I’ve always been surprised by the runaway popular success of BBC One’s Sherlock, starring Benedict Cumberbatch as Sherlock Holmes and Martin Freeman as Doctor John Watson.
It really does take the mantra of ‘smart is the new sexy’ to a whole new level and goes places that are so supremely ambitious that they become indistinguishable from the pretentious and self-indulgent a lot of the time. That makes it very much my sort of show, but I’m surprised it appeals to the mass audience anywhere near as widely as it apparently does if viewing figures are to be believed. The latest 90-minute special entitled “The Abominable Bride” was certainly one of the biggest and most hyped attractions of the BBC’s 2015 Christmas and New Year schedules and its importance was reflected by a near-simultaneous broadcast in the US on the same day.
Co-written by the show’s co-creators Steven Moffat and Mark Gatiss, you can see the DNA contributed by both parents: the dizzyingly complex plotting we’re familiar with from Moffat that twists past and modern strands together with frightening ambition, and the more viscerally pleasing Gothic horror sensibilities of Gatiss who also appears on screen as Sherlock’s brother Mycroft – the smarter of the Holmes boys. Read the rest of this entry »
It’s hard to believe that today marks the tenth anniversary of the return of Doctor Who to television. On the one hand it seems no time at all since Christopher Eccleston was bounding around the Tardis control room, grabbing Billie Piper’s hand and urging her to run from the imminent danger of plastic mannequins; but on the other, it seems almost impossible to believe now that there was ever a time when the programme wasn’t actually on television, or that during the show’s 16 long years in the wilderness a whole generation grew up without the opportunity to get to bond with ‘their’ Doctor because there hadn’t been one.
As the clock counted down to that first new episode of the 21st century at 7pm on Saturday, March 26 2005, I remember that my overriding emotion wasn’t one of expectation, excitement or exhilaration but rather one of anxiety, angst and apprehension. We’d been waiting for this moment for so long, what if it arrived and it turned out to be dreadful? Or perhaps even worse, what if the show was fine but also completely different from the show we remembered and loved from our own childhoods? There’s a reason why “May you get what you wish for” is another of those spot-on ancient Chinese curses.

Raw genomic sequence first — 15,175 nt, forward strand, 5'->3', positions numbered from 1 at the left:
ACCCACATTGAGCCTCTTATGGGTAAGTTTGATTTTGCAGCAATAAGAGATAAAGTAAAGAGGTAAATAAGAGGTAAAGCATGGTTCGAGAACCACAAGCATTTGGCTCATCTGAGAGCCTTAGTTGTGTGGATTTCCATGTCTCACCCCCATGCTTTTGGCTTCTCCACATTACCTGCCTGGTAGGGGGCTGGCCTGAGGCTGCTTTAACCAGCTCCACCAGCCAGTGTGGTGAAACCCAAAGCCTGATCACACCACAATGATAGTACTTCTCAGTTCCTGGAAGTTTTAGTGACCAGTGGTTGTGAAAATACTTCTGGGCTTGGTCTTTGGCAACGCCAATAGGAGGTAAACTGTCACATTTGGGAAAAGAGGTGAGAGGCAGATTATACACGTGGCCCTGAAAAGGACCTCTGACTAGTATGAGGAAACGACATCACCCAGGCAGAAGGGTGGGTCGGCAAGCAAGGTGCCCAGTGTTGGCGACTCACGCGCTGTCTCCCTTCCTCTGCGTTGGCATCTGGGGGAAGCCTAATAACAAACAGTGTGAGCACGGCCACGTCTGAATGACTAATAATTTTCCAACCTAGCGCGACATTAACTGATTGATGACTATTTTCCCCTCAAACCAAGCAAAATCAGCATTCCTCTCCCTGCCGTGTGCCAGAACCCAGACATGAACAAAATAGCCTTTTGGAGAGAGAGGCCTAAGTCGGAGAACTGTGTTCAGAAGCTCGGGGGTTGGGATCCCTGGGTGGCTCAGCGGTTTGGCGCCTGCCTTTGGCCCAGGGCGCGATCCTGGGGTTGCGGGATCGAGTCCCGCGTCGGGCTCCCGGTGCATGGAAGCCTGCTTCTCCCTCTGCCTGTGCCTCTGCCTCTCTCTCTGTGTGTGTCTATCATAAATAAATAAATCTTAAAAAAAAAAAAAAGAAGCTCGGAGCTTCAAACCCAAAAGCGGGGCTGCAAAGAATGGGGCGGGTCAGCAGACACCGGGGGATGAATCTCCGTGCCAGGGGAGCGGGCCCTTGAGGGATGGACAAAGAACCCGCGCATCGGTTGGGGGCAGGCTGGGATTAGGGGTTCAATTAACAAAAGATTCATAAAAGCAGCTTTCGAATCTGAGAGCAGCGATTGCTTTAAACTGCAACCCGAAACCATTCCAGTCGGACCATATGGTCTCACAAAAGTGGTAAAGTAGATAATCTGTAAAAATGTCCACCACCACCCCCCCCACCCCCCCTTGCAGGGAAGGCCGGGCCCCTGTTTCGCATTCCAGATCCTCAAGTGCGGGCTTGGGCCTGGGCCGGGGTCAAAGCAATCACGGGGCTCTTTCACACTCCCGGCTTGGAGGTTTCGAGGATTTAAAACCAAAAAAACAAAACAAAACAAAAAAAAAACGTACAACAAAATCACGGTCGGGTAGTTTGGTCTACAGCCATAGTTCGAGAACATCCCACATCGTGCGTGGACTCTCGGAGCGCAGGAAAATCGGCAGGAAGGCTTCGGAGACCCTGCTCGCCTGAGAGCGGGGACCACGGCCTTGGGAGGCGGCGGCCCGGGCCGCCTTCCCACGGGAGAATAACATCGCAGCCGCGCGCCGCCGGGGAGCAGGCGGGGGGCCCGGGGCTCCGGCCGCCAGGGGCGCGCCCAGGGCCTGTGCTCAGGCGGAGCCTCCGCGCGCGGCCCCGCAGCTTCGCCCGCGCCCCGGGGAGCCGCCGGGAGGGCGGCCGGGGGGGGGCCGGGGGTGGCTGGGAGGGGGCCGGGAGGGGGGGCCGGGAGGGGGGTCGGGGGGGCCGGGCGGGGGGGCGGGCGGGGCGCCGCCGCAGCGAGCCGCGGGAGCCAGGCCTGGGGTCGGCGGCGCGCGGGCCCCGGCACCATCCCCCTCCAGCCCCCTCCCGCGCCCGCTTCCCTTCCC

Before that night I remember having been buoyed by the mostly-good omens. I had confidence in showrunner and lead writer Russell T Davies, who had already established himself as a unique, innovative voice in British drama with his hit series Queer as Folk on Channel 4 which contained scenes involving Doctor Who and a guest appearance from K9 that put Davies’ genuine Whovian credentials beyond doubt. He’d also helmed the more recent BBC mini-series Casanova on BBC Three, which I remember enjoying a lot and thinking that its little known star would have made a rather good Doctor himself if only he’d turned up in time before the part had been officially cast but who had sadly now missed his chance. Still, no complaints about Eccleston being given the role instead: not the sort of casting we’d expected perhaps, but getting a serious actor of his stature and ability to play the titular Time Lord was a statement of intent that had instantly raised the standing of the show as a whole among both TV executives and prospective viewers alike, since it declared in no uncertain terms: “This is a proper high profile BBC flagship drama, not a kid’s show.” Read the rest of this entry »